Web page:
- Neck Pain
- Tennis Elbow
- Lumbar Spondylosis
- Cervical Spondylosis
- Mechanical Low Back Pain
- Peri Arthritis
- Rheumatoid Arthritis
- Osteo Arthritis
- Joint Stiffness
- Bedridden Patients
- Bells's Palsy
- Celebral Palsy
- Head Injury Patients
- Balance & Falls Prevention
- Sprain & Strain
- Joint Pains
- Sports Injury Rehabilitation
- Carpal Tunnel Syndrome
- Plantar Fuscitis
- Frozen Shoulder
Plantar fasciitis is a painful inflammatory process of the plantar fascia. Longstanding cases of plantar fasciitis often demonstrate more degenerative changes than inflammatory changes, in which case they are termed plantar fasciosis.
Heel pain, under the heel and usually on the inside, at the origin of the attachment of the fascia.
Pain is usually worse first thing in the morning as the fascia tightens up overnight. After a few minutes it eases as the foot gets warmed up As the condition becomes more severe the pain can get worse throughout the day if acitivity continues. Stretching the plantar fascia may be painful.
Sometimes there may also be pain along the outside border of the heel. This may occur due to the offloading the painful side of the heel by walking on the outside border of the foot. It may also be associated with the high impact of landing on the outside of the heel if you have high arched feet.
Heel pain exercises: before getting out of bed
Plantar Fasciitis causes many people to experience intense heel pain in the morning, when taking the first steps after getting out of bed. This pain comes from the tightening of the plantar fascia that occurs during sleep. Stretching or massaging the plantar fascia before standing up will help reduce heel pain.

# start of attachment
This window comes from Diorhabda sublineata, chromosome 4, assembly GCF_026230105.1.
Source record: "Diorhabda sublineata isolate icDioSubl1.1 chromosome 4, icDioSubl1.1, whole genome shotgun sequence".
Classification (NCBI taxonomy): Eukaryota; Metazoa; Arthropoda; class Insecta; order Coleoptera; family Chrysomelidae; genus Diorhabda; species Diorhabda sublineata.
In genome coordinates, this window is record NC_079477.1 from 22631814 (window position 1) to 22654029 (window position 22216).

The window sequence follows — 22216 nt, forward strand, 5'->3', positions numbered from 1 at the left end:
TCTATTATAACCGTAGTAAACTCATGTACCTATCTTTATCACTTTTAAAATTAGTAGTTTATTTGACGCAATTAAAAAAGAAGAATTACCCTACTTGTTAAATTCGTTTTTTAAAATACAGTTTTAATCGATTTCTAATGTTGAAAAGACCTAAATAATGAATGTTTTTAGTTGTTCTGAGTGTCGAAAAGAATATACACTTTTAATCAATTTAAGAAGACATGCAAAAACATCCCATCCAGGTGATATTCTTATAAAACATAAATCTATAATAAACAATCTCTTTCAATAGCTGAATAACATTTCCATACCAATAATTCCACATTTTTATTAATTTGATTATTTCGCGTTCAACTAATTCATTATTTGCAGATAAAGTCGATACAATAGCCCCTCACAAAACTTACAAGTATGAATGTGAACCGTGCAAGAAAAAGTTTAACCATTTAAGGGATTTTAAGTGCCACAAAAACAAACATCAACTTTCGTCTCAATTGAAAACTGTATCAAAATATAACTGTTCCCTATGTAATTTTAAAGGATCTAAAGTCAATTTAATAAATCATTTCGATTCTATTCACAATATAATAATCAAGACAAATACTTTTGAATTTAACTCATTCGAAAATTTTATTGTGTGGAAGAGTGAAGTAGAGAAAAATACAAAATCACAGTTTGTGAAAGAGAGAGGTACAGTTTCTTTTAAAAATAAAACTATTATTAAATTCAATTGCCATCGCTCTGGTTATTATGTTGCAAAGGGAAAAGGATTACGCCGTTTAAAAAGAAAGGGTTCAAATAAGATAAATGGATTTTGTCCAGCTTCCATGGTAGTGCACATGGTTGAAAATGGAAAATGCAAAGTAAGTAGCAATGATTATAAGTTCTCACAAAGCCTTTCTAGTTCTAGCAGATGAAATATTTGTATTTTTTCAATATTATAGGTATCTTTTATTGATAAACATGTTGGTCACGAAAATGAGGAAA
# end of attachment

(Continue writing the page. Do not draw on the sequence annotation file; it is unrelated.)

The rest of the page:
1) Before sitting up, Stretch your foot by flexing it up and down 10 times.
2) While seated, roll a rolling pin or tennis ball with the arch of your foot. If you are able to, progress to doing this exercise while you are standing up. After these exercises, put on your shoes (with orthotics inside them) or wear supportive sandals. Do not start the day walking barefoot on hard floors or tiles, or your heel pain will return.
Heel pain relief exercises: during the day
Stand facing a wall with your hands on the wall at about eye level. Put the leg you want to stretch about a step behind your other leg.Keeping your back heel on the floor, bend your front knee until you feel a stretch in the back leg.
Hold the stretch for 15 to 20 seconds. Repeat 4 times.
Achilles Tendon Stretch
Stand on a step as shown. Slowly let your heels down over the edge of the step as you relax your calf muscles.
Hold the stretch for about 15 to 20 seconds, then tighten your calf muscle a little to bring your heel back up to the level of the step. Repeat 4 times.
Extend one leg in front of you with the foot flexed. Bend your other knee and lean back slightly. Your pelvis should be tilted forward. Keep your upper body upright as you hold the stretch for 10-20 seconds, then switch sides.
You should feel the stretch up the back of your extended leg (all the way up your calf and thigh).
Place marbles on the floor next to a cup, as shown. Using your toes, try to lift the marbles up from the floor and deposit them in the cup. Repeat exercise 15 times.
Grab a rolled towel at both ends, holding it under the ball of your foot. Gently pull the towel toward you while keeping your knee straight. Hold this position for 15 to 20 seconds. Repeat 4 times.
Icing the Foot
1. Get some 12-ounce or 16-ounce plastic water bottles, or frozen juice containers.
2. Place water bottles in freezer.
3. Once frozen, roll the bottle under your foot for 10 to 15 minutes.
4. Refreeze the bottle for your next treatment